MCN Columnists
Mike Wilmington

By Mike Wilmington

Wilmington on Movies: The Monuments Men




U.S.: George Clooney, 2014

War is hell and pain and darkness, But great art shines with an eternal light.  Or does it?

George Clooney’s new movie The  Monuments Men, which is pretty good, but not as good as it should have been, is based on a fascinating historical episode, unknown to me (and to many others, I’m sure), that makes for one of the most inspiring stories of World War II. It’s a drama of war (and the people who fight it) and art (and the people who make and love and preserve it), and, in the film, it’s rendered  as a kind of fact-and-fiction mix of The Guns of Navarone and Kenneth Clark‘s Civilisation, or a Dirty Dozen reshaped for art museum buffs..

The Monuments Men is about the truly heroic art conservation efforts of  the U. S. Army’s Monuments, Fine Arts, and Archives program: a group effort by  servicemen and civilians who were charged with saving the great art works of Europe from the ravages of war — either from inadvertent destruction by Allied air and bombing attacks, or by the malicious acts of Hitler himself.

Der Fuhrer, it turns out, was a threat to steal or destroy much of that treasure. He was himself a mad frustrated artist and art-fancier whose armies and puppet governments had stolen millions of art works throughout Europe, all to stock his personal  collection at the Fuhrermuseum in his home town of Linz. It was believed by some (they were interpreting a Hitler directive known as “The Nero Decree”) that Der Fuhrer intended the total demolition of all his stolen art as part of the scorched earth policy (Burn the bridges! Destroy the trains!) which he wanted to install as revenge for his inevitable final defeat. Against that possibility, Clooney plays his by-now standard role: the good decent liberal who stands up to evil or bullies. In this case he’s the fact-based art restorer and conservationist Frank Stokes, leader of a group of Monuments Men, who were following the Allied forces in Northern Europe, in search of beautiful things to save..

Clooney’s movie (which he directed, co-wrote, co-produced and costars in) has received mixed to negative reviews from most critics. And, despite its very engaging all-star cast, its noble intentions  and its extremely painstaking and beautiful production (designed by James Bissell, and art-directed by Helen Jarvis), it’s easy enough to say that it could have been better. (The problem, as usual, is the script.)  But so could many another movie, and many another art work   — except for some of the masterpieces shown or simulated here,  including Michelangelo’s Bruges Madonna, and  the Van Eycks‘ Adoration of the Mystic Lamb (or Ghent Altarpiece), which are both among the priceless and exalting works Clooney’s “Stokes” and his team were trying to rescue.

The real-life story is a corker; in fact, I’m surprised that it’s never been the subject of  a film documentary feature  In 1943, with the Allied forces launching their assault on the German Armies throughout Europe,  President Franklin Roosevelt ceded to urgent requests from the American arts and curatorial communities, and formed the American Commission for the Protection and Salvage of Artistic Historic Monuments in War Areas, later shortened to the Monuments, Fine Arts, and Archive program, or MFAA, or “Monuments Men.” This was a group of  servicemen and civilian art experts (most of whom received commissions when they joined the section), who were charged with making sure that historic churches, museums, galleries and other repositories of great European art were spared from Allied bombing attacks (like the one in August, 1943, that nearly destroyed  Leonardo Da Vinci’s The Last Supper). They were further assigned the task of locating the hiding places for all the art  the Nazis had stolen and secreted away.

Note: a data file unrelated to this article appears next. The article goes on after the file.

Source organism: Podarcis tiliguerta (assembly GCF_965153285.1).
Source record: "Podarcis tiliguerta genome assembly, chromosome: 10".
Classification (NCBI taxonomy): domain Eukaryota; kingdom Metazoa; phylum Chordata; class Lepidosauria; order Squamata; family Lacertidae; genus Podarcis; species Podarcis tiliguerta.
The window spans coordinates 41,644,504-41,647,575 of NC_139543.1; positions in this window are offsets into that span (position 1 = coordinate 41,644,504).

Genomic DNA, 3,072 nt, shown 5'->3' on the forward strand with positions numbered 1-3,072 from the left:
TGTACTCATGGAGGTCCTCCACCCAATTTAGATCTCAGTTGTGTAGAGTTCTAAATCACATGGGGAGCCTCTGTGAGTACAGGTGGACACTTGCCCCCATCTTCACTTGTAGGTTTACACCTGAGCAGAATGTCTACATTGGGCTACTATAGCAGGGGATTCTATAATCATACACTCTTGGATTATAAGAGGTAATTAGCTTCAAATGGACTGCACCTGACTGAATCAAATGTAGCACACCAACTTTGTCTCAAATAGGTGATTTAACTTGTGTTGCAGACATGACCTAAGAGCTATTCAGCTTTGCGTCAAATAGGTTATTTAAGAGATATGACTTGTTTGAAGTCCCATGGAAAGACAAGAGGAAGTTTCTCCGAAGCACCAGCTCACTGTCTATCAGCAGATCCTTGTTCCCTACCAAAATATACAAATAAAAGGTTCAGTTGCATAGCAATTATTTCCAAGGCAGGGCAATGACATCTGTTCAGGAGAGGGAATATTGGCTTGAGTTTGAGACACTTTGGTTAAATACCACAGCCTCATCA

Among the dozen or so Monuments Men who were on the spearhead of the Allies’ advance in Northern Europe were de facto leader and pioneering art conservationist George Stout, museum curator (and later head of the Metropolitan) James J. Lorimer, architect Robert Posey, sculptor Walker Hancock, dance and music specialist Lincoln Kerstein, and their German-speaking Jewish soldier/driver, Harry Ettlinger. In Clooney’s and Grant Heslov’s script, those six men have been fictionalized into the urbane, dedicated  Stokes (played by Clooney), linguistically maladroit  curator James Granger (Matt Damon), beefy artist Walter Garfield (John Goodman), tart dance expert Preston Savitz (Bob Balaban) and plucky  driver Sam Epstein (Dimitri Leonidas). Two more seemingly fictional art-crusaders have also  been added to this group: alcoholic British fine arts man Donald Jeffries (Hugh Bonneville of “Downton Abbey“), who’s been disgraced and, like Lord Jim, wants another chance, and genial, suave French art dealer Jean-Claude Clermont (played by everyone’s current favorite Frenchman  Jean Dujardin of  The Artist).